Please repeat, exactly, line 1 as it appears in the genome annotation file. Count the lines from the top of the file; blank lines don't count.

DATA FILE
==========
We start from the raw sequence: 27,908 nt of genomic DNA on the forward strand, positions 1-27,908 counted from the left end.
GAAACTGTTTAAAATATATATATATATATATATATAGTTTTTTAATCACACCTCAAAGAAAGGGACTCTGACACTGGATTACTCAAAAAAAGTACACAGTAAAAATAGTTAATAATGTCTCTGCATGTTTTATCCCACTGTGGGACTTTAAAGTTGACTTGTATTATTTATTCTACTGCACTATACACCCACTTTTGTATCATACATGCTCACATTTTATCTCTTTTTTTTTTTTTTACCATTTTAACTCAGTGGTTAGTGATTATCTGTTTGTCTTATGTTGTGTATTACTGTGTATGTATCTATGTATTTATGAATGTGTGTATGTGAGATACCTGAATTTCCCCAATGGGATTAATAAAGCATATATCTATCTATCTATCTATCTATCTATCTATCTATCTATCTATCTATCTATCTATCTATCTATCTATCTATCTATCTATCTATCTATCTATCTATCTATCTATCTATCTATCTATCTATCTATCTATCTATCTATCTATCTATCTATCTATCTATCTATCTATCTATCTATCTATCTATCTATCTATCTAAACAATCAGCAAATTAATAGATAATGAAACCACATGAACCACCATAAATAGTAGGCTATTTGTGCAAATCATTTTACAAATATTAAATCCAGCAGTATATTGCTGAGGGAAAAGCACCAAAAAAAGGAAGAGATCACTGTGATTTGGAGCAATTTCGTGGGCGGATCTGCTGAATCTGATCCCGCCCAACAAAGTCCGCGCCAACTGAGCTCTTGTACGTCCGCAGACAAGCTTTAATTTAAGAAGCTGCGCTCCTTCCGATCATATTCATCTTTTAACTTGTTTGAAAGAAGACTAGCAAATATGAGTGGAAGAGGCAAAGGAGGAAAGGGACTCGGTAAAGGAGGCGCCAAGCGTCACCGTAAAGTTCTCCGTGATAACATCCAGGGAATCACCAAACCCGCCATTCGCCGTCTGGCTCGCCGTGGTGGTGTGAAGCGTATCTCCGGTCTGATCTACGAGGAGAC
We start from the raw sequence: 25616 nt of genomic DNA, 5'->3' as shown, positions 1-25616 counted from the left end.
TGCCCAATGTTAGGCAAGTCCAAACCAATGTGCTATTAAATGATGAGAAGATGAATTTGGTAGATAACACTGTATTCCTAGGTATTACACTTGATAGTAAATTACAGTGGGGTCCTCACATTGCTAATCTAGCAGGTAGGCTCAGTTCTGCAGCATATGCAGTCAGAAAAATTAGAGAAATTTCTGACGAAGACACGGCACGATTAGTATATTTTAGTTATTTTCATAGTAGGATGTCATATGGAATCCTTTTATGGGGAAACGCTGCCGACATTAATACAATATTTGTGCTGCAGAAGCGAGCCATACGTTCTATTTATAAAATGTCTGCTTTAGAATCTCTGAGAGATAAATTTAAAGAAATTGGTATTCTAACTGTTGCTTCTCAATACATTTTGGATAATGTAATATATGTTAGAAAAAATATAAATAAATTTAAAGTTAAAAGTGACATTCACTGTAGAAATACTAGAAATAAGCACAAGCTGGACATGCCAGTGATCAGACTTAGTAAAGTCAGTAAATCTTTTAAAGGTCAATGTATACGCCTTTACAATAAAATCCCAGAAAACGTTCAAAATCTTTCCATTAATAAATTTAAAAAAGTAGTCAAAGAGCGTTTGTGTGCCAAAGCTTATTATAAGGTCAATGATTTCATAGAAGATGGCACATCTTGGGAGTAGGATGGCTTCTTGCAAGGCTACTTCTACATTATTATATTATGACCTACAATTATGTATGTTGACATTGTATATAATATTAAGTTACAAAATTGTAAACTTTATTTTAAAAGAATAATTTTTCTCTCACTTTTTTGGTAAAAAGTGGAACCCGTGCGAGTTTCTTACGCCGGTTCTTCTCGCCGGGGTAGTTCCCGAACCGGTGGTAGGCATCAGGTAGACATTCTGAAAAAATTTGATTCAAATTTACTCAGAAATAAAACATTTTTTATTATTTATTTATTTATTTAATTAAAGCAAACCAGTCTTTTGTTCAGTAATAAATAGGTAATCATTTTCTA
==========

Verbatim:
We start from the raw sequence: 27,908 nt of genomic DNA on the forward strand, positions 1-27,908 counted from the left end.